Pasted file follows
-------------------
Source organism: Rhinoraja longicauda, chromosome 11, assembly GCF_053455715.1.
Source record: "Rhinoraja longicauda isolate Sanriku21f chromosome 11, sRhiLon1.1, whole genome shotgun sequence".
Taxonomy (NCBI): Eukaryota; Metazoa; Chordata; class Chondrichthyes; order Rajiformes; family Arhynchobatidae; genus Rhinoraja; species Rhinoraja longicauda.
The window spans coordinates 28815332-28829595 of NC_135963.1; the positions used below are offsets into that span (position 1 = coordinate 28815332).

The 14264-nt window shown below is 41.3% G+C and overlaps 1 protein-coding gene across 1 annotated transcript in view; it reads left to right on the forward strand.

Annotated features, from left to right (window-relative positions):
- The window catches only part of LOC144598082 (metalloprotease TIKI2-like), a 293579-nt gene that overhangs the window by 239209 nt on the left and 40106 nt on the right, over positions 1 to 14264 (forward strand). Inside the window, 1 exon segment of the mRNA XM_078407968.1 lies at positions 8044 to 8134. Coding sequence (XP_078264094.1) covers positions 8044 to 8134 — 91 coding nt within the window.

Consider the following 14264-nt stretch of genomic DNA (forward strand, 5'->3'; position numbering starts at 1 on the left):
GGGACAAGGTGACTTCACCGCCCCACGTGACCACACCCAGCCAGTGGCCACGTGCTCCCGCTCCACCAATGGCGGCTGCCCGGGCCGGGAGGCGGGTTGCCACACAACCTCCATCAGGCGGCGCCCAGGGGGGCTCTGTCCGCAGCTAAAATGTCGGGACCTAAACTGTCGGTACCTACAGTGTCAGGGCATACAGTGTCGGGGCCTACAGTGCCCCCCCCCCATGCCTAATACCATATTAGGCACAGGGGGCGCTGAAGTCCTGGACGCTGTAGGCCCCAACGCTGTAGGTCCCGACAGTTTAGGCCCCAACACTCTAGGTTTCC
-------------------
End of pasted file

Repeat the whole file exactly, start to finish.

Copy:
Source organism: Rhinoraja longicauda, chromosome 11, assembly GCF_053455715.1.
Source record: "Rhinoraja longicauda isolate Sanriku21f chromosome 11, sRhiLon1.1, whole genome shotgun sequence".
Taxonomy (NCBI): Eukaryota; Metazoa; Chordata; class Chondrichthyes; order Rajiformes; family Arhynchobatidae; genus Rhinoraja; species Rhinoraja longicauda.
The window spans coordinates 28815332-28829595 of NC_135963.1; the positions used below are offsets into that span (position 1 = coordinate 28815332).

The 14264-nt window shown below is 41.3% G+C and overlaps 1 protein-coding gene across 1 annotated transcript in view; it reads left to right on the forward strand.

Annotated features, from left to right (window-relative positions):
- The window catches only part of LOC144598082 (metalloprotease TIKI2-like), a 293579-nt gene that overhangs the window by 239209 nt on the left and 40106 nt on the right, over positions 1 to 14264 (forward strand). Inside the window, 1 exon segment of the mRNA XM_078407968.1 lies at positions 8044 to 8134. Coding sequence (XP_078264094.1) covers positions 8044 to 8134 — 91 coding nt within the window.

Consider the following 14264-nt stretch of genomic DNA (forward strand, 5'->3'; position numbering starts at 1 on the left):
GGGACAAGGTGACTTCACCGCCCCACGTGACCACACCCAGCCAGTGGCCACGTGCTCCCGCTCCACCAATGGCGGCTGCCCGGGCCGGGAGGCGGGTTGCCACACAACCTCCATCAGGCGGCGCCCAGGGGGGCTCTGTCCGCAGCTAAAATGTCGGGACCTAAACTGTCGGTACCTACAGTGTCAGGGCATACAGTGTCGGGGCCTACAGTGCCCCCCCCCCATGCCTAATACCATATTAGGCACAGGGGGCGCTGAAGTCCTGGACGCTGTAGGCCCCAACGCTGTAGGTCCCGACAGTTTAGGCCCCAACACTCTAGGTTTCC